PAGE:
53rd Coast Artillery Regiment (United States)

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53rd Coast Artillery Regiment
53d Coast Artillery coa.jpg
Coat of arms
Active 1917
Country  United States
Branch Army
Type Coast artillery
Role Railway
Size Regiment
Motto "Je Frappe" (I Strike)
Mascot Oozlefinch
Commanders
Notable
commanders
Colonel George T. Perkins

The 53rd Coast Artillery Regiment was a Coast Artillery regiment in the United States Army.

History[edit]

Lineage[edit]

Constituted in July 1917 under the designation of the 3rd Provisional Regiment, Coast Artillery Corps at Fort Adams from the following companies:

  • Headquarters and Supply Companies were the 5th Company, Fort Monroe, VA and Fort Story, VA. (Originally the 118th Co.)
  • Battery A was the 1st, 2nd, 3rd, 4th, Company Fort Howard, Md. and 1st Company from Fort Smallwood.
  • Battery B was the 10th Company at Fort Monroe, VA.
  • Battery C was the 12th Company at Fort Monroe, VA.
  • Battery D was the 11th Company at Fort Monroe, VA.
  • Battery E was the 3rd Company at Fort Wadsworth, NY. (Originally the 114th Co.)
  • Battery F was the 3rd Company Fort Hamilton, NY. (Originally the 84th Co.)
  • Battery G was the 3rd Company from Fort Tilden
  • Battery H was the 3rd Company Fort Moultrie, SC. (Originally the 78th Co.)
  • Battery I was the 1st and 2nd Companies from Fort Hunt
  • Battery K was the 1st 2nd 3rd 4th 5th Companies from Fort Washington
  • Battery L was the 2nd Company Fort Caswell, NC. (Originally the 31st Co.)
  • Battery M was the 2nd Company at Fort Screven, GA.

Arrived in France 25 September 1917 and Redesignated 53rd Artillery Coast Artillery Corps on 5 February 1918. (In August 1918 the Railway Artillery Reserve was reconstructed and Coast Artillery Regiments reorganized to conform to standardized Field Artillery configurations)

  • HHB as HHB
  • Battery A as Battery A 53rd Artillery CAC
  • Battery B as Battery B 53rd Artllery CAC
  • Battery C as Battery C 53rd Artillery CAC
  • Battery D as Battery D 53rd Artillery CAC
  • Battery E transferred to Provisional Howitzer Regiment, then to 51st Artillery CAC as Battery E
  • Battery F transferred to 42nd Artillery CAC as Battery F
  • Battery G transferred to Provisional Howitzer Regiment, then to 51st Artillery CAC as Battery F
  • Battery H transferred to 42nd Artillery CAC as Battery E
  • Battery I transferred to 52nd Artillery CAC as Battery E
  • Battery K transferred to 52nd Artillery CAC as Battery F
  • Battery L as E Battery 53rd Artillery CAC
  • Battery M as F Battery 53rd Artillery CAC

Arrived from France at Newport News, Virginia 11 March 1919 proceeded to Camp Stuart, Virginia then reassigned to Camp Eustis 17 and 18 March 1919.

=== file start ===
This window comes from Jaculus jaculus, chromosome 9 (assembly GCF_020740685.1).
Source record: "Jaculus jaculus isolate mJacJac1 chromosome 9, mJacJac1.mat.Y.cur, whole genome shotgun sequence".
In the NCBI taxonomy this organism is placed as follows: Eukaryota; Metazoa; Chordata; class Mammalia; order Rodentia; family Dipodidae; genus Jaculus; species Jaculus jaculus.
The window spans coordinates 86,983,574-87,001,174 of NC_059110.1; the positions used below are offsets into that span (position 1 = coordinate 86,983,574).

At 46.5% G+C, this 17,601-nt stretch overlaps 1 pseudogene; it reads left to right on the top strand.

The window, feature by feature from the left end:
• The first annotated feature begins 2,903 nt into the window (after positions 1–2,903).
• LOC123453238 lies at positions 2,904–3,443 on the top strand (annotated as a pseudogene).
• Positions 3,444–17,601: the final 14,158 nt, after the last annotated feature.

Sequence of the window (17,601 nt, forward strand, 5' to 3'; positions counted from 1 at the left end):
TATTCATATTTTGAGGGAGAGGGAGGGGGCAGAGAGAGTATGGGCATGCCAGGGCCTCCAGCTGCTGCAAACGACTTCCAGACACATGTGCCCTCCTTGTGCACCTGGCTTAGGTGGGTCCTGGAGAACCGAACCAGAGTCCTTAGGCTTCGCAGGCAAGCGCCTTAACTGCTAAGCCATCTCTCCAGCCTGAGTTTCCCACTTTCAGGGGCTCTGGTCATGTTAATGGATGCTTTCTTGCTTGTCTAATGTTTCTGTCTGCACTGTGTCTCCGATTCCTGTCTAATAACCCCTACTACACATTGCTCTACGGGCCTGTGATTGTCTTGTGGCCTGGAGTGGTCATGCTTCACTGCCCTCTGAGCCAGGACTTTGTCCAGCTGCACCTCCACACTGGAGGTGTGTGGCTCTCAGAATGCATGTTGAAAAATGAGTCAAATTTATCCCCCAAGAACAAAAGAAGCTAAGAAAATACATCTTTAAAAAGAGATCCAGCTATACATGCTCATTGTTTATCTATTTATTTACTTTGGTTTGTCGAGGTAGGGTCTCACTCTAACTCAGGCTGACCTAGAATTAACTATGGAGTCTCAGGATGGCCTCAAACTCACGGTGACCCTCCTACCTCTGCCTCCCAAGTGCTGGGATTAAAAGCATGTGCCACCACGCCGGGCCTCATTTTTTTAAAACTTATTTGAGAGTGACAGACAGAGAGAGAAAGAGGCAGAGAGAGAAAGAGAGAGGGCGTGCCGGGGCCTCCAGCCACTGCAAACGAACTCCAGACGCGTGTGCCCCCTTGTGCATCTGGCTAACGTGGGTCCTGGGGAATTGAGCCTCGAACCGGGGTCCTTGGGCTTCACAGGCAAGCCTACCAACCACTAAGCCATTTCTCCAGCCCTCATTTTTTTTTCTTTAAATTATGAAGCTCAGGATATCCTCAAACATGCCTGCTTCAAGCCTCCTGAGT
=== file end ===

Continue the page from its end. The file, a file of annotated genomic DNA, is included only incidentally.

• Inactivated 1 August 1921 at Camp Eustis
  • Redesignated as 53rd Coast Artillery (RY) Regiment on 1 July 1924 (inactive)
  • Demoblized in 1930
  • Constituted as 53rd Coast Artillery (155mm Gun) on 9 July 1941

Activated on 20 July 1942 with personnel from Batteries HHB and E of 13th Coast Artillery at Camp Pendleton

  • Battery A from A Battery 57th Coast artillery, at Newfoundland
  • Battery B from B Battery 57th Coast artillery, at Bermuda
  • Battery C from ??, at Goat Island, Jamaica
    • A, B and C Batteries transferred back to Camp Pendelton less personnel and equipment and reactivated
  • Battery D at Camp Pendleton
  • Battery E at Camp Pendleton
  • Battery F at Camp Pendleton
  • Battery G (SL) from Battery G 57th Coast Artillery at Fort DuPont
  • Battery H activated but 20 February 1942 inactivated and transferred to 27th Coast Artillery Battalion

On 16 October 1942 assigned to Eastern Defense Command.

  • On 3 August 1943 53rd Artillery CAC reconstituted and consolidated with 53rd Coast Artillery (155mm Gun).
Regiment deactivated and broken up on 27 May 1944 at Camp Pendleton as follows-
  • HHB as 153rd Coast Artillery Group
  • 1st Battalion redesignated 290th Coast Artillery Battalion
  • 2nd Battalion redesignated 291st Coast Artillery Battalion
  • 3rd Battalion redesignated 292nd Coast Artillery Battalion
  • Battery G inactivated and disbanded 5 June 1944

Coat of arms[edit]

Blazon[edit]

  • Shield

Or, on a pile Gules crusily fitchy of the field a fleur-de-lis of the like.

  • Crest

On a wreath of the colors Or and Gules, an oozlefinch Vert, beaked, capped and collared on legs Or, in front of an epie of the last. Motto JE FRAPPE (I Strike).

Symbolism[edit]

  • Shield

The regiment had its baptism of fire at Royammeix, France, near Commercy and was in St. Mihiel (also near Commercy) and the Meuse-Argonne operations near Verdun, all being in the province of Lorraine. The shield is gold as in the arms of Lorraine. The red pile is for artillery, scattered with cross crosslets fitchy from the arms of Commercy and charged with one gold fleur-de-lis from the arms of Verdun.

  • Crest

The ozzlefinch and epie in the crest are both taken from the shoulder sleeve insignia worn by Railway Artillery Reserve, of which this regiment was a unit.

Background[edit]

The coat of arms was approved on 5 March 1929.

There was no distinctive unit insignia approved for this unit.

Campaign streamers[edit]

unknown

Decorations[edit]

unknown

See also[edit]

References[edit]

  • Historical register and dictionary of the United States Army, from ..., Volume 1 By Francis Bernard Heitman [1]
  • Encyclopedia of United States Army insignia and uniforms By William K. Emerson (page 51).[2]
  • [3] CMH lineage
  • [4] page 123
  • Artillery Journal [5]

External links[edit]